All three presentations are visually strong, critically sharp, and thematically intertwined. But it’s the Civil Rights Museum that rivets attention. Its time frame — roughly 30 years between World War II and the mid-1970s — is narrow compared with that of the Mississippi history museum, or the National Museum of African American History and Culture in Washington. But concentration is a plus. It makes the Jackson museum’s energy feel combustive. So does the fact that, to a startling degree, and despite being a state-sponsored institution, the museum refuses to sugarcoat history.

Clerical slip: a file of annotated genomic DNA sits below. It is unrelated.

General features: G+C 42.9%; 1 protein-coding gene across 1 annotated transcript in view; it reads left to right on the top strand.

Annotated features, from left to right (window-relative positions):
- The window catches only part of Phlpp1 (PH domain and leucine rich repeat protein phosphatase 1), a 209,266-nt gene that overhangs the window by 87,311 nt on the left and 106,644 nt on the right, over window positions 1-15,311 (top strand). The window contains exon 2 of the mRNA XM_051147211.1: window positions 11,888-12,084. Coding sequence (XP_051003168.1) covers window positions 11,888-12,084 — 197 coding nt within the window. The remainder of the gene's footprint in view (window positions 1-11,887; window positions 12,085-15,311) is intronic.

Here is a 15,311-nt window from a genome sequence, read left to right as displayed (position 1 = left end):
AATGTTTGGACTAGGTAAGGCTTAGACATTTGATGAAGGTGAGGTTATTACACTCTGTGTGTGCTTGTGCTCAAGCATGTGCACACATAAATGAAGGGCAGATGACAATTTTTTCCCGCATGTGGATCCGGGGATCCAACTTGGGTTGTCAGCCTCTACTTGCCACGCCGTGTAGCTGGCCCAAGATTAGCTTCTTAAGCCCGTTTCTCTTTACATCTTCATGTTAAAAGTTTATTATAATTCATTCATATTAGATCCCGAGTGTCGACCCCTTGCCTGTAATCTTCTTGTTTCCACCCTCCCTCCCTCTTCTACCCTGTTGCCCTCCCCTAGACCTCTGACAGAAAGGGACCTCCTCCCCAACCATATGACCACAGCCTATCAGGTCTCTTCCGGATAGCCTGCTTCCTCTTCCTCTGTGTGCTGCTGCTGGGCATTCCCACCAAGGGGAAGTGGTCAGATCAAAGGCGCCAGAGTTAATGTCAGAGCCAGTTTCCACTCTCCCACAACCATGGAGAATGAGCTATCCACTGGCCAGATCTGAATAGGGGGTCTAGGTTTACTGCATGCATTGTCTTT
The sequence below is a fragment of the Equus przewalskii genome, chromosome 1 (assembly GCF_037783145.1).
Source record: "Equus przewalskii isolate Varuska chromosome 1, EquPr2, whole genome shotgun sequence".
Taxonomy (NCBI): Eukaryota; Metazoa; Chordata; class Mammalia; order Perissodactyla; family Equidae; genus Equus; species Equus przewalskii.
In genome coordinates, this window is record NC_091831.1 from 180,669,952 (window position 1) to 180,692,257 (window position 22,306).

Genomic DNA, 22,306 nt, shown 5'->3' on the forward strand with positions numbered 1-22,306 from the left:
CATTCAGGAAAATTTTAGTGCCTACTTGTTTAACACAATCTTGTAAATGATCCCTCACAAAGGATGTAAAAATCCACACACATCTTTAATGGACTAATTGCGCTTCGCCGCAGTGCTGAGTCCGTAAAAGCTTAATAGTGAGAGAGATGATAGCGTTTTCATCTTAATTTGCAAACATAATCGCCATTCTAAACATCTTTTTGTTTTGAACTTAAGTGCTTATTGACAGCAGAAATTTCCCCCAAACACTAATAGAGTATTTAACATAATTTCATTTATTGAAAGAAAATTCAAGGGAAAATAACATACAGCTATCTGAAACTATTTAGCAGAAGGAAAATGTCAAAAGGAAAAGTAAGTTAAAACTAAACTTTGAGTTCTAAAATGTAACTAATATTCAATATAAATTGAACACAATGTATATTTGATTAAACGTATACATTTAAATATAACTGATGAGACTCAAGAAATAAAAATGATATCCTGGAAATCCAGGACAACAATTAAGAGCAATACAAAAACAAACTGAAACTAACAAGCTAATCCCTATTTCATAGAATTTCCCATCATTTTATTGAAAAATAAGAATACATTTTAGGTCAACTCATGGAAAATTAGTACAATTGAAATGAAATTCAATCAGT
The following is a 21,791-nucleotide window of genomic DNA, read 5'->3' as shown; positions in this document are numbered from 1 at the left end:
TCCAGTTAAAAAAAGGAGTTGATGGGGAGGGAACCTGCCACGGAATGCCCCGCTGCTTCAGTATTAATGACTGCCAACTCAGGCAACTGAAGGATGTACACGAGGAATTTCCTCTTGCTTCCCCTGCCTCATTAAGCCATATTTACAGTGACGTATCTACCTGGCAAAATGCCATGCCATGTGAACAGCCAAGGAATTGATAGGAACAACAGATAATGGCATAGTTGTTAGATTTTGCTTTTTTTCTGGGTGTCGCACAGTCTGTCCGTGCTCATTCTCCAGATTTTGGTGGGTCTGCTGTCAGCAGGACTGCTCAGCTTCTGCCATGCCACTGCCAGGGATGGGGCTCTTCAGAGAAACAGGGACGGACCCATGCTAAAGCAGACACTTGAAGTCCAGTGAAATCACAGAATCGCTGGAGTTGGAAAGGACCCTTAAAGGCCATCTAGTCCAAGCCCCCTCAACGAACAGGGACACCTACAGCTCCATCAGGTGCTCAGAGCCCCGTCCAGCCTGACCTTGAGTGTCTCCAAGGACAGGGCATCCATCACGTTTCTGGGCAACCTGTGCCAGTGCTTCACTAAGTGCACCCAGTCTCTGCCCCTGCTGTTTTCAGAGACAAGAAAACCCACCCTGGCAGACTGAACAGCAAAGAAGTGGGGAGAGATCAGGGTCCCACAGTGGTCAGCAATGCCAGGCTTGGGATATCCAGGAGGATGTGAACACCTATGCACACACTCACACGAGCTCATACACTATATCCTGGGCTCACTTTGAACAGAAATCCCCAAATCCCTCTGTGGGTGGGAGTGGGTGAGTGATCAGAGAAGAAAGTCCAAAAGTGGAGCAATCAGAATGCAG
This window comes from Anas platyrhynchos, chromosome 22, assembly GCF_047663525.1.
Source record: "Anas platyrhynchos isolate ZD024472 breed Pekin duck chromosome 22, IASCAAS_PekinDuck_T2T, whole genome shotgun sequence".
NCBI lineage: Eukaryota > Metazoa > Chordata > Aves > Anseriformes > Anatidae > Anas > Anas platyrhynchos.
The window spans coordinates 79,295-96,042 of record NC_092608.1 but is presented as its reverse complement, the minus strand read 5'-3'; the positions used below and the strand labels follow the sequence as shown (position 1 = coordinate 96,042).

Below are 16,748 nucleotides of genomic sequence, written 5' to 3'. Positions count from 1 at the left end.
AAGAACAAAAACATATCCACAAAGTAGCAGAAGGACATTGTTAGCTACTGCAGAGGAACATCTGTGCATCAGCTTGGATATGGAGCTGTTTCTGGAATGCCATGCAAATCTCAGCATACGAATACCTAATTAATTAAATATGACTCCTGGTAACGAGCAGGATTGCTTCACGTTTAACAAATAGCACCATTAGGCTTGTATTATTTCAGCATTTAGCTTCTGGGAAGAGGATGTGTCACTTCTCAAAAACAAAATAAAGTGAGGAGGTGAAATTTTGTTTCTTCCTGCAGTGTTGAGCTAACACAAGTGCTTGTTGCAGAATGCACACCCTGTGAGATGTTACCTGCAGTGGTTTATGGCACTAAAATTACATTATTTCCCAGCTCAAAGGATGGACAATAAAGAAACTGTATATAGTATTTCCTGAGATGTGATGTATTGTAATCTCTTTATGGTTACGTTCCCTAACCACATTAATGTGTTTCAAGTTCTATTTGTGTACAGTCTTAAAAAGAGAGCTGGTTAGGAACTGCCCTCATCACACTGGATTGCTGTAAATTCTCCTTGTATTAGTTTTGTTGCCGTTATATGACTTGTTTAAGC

And, finally, Jackson, a primary scene of that history, is the right place, karma-wise, for the telling of the history to unfold, as it does through a series of tight, lowlighted galleries packed floor to ceiling with photographs, texts, films and recordings. The material is magnetic. I had intended to make an initial fast sweep, then double back for a closer look. But an hour after starting I was still only halfway through my preliminary tour.